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Creation Museum dinosaur: Bones prove beasts missed the Ark, died in Great Flood

The Creation Museum in Petersburg, Kentucky, unveiled its first dinosaur skeleton to the public Saturday, presenting to patrons and visitors "proof" that dinosaurs not only lived alongside humans but that they were still extant at least up until the Great Flood occurred. Apparently, according to the premise being posited by Creation Museum founder Ken Ham and geologist Andrew Snelling, dinosaurs missed the boat. Or, rather, the Ark. (Just as well, it would seem, given the limitations and confined spaces within such a vessel -- one filled with what would constitute easy prey for many of the carnivorous reptiles.) And it is the intent of Ham and company (the non-profit Answers in Genesis organization) to offer an alternative view of pre-history to that offered by mainstream science and evolution theorists, one more in tune with the Bible and a timeline only a few thousand years old.

In the new exhibit, "Facing the Allosaurus," io9.com reported May 23 that the Creation Museum is touting the allosaurus skeleton as one of the best specimens of the creature ever recovered and as actual proof that supports the biblical record of creation and subsequent historical events.

According to a statement issued by the museum, the skeleton, which stands about 10 feet high and roughly 30 feet long, is about 4,300 years old. Ebenezer, as the allosaurus is called, was donated to the Creation Museum by the Elizabeth Streb Peroutka Foundation, which purchased the bones over a decade ago. The skeleton itself, which is only about half intact, was uncovered in Colorado in 2001.

According to paleontological science, Allosaurus fragilis, the particular species to which the museum's specimen belongs, died out somewhere on the other side of 140 million years ago. But when it roamed the Earth, it was one of the more dominant dinosaur species and just a little smaller than Tyrannosaurus rex.

Scientist believe the last of the dinosaurs roamed the Earth about 60 million years ago.

Answers in Genesis geologist Andrew Snelling asserts that the skeleton "stands out for a few major reasons. It was found with its bones arranged in their correct anatomical positions relative to each other, rather than in a scattered assortment of bones as is often the case." This is an indication, he maintains, that the bones were quickly buried -- as in the case of a Great Flood. The museum speculates that Ebenezer was most likely caught in the rising flood waters he was attempting to escape.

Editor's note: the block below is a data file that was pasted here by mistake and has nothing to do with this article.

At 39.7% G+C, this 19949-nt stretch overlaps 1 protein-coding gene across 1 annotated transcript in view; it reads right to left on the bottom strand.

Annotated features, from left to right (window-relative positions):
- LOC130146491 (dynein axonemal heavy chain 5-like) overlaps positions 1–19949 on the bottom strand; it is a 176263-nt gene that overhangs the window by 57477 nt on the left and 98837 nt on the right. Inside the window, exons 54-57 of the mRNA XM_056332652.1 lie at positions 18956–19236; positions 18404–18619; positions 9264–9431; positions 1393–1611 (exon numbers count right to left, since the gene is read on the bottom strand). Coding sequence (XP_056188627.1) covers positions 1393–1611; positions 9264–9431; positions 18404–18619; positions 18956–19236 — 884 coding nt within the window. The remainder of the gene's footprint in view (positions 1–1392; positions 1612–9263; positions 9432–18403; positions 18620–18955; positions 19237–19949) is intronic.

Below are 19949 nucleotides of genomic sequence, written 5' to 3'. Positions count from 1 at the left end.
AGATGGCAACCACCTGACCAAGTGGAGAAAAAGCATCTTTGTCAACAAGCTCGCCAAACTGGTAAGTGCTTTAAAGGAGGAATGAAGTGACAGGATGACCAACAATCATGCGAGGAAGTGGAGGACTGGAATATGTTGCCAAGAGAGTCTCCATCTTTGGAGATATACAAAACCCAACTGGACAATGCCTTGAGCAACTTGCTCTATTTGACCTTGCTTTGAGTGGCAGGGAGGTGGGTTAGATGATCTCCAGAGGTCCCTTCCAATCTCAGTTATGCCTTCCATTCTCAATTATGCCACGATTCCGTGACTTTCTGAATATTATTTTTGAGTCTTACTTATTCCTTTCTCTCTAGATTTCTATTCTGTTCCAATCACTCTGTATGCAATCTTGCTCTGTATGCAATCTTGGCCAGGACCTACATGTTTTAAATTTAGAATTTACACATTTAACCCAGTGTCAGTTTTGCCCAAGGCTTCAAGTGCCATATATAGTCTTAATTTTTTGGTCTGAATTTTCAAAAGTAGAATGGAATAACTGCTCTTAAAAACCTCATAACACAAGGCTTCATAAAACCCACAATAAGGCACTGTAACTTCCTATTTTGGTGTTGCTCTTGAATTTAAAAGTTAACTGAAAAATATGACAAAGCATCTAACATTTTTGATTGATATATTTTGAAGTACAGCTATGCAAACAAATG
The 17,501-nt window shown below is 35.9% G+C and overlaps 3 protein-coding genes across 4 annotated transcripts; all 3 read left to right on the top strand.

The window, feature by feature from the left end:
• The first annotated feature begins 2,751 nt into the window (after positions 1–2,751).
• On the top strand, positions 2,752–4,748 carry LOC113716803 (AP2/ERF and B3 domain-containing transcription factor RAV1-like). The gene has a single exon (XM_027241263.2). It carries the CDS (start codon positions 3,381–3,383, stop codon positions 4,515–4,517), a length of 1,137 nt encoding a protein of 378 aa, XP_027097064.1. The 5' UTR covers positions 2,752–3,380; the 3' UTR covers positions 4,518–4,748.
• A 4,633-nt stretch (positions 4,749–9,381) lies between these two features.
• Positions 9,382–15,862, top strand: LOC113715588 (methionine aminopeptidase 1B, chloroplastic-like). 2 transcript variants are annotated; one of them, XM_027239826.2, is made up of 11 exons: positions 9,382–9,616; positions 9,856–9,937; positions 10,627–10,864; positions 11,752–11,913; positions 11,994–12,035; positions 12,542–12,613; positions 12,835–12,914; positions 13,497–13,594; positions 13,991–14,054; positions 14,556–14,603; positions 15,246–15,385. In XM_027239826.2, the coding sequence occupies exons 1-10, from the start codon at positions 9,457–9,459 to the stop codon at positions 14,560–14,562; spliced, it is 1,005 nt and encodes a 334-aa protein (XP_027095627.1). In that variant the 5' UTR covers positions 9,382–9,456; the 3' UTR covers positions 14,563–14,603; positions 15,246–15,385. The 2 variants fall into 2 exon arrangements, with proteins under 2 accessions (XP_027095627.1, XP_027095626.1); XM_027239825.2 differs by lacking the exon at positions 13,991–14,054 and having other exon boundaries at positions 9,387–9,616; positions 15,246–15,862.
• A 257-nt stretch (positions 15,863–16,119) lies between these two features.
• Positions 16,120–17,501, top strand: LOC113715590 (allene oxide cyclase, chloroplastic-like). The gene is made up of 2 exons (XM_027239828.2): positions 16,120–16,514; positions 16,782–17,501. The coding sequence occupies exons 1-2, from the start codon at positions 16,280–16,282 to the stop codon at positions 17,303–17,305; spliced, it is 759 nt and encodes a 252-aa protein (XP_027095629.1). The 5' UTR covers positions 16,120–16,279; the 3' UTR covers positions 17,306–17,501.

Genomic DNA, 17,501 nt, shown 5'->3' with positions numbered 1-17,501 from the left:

Answers in Genesis is the Christian apologetics organization run by Ken Ham that oversees his creationist ministry and the operations of the museum. Ham and his Creation Museum made international headlines in February when the Ham debated famed science advocate and television personality, Bill Nye, in a creationist versus evolution face-off. The debate reached millions via the Internet.

Ham also gained notoriety for the massive replica of Noah's Ark he's constructing in the Kentucky mountains.

The dinosaur skeleton is part of an exhibit that opens on Memorial Day that tells the story of the biblical Great Flood and how the dinosaurs played a part in the story of Noah's Ark.

Ham and his museum's claims of dinosaur and human coexistence aside, the biblical account of Noah and his animal-shepherding vessel recently became the topic debate. An ancient manuscript predating the story of the Great Flood seems to also tell a story of inundation and even goes into the life-saving boat's construction parameters, which, contrary to the usual depictions of an elongated vessel, envisions the "ark" as a massive round craft.

"[T]he dinosaur named Ebenezer will find its permanent home here at the Creation Museum as a testament to the truths found in God's Word, and not be used to indoctrinate our kids with belief in evolution!" reads the museum's website.

In keeping with the museum's anti-science stance, there is no evidence of any attempts to date the dinosaur bones. Nor does there seem to be any evidence that the geological formations where the allosaurus was recovered have been dated -- a curious omission given Snelling's credentials as a geologist.

President of the Kentucky Paleontological Society Daniel Phelps said in a release Thursday that the Creation Museum “has decided, without doing research, that the dinosaur fossil is evidence of Noah’s flood.”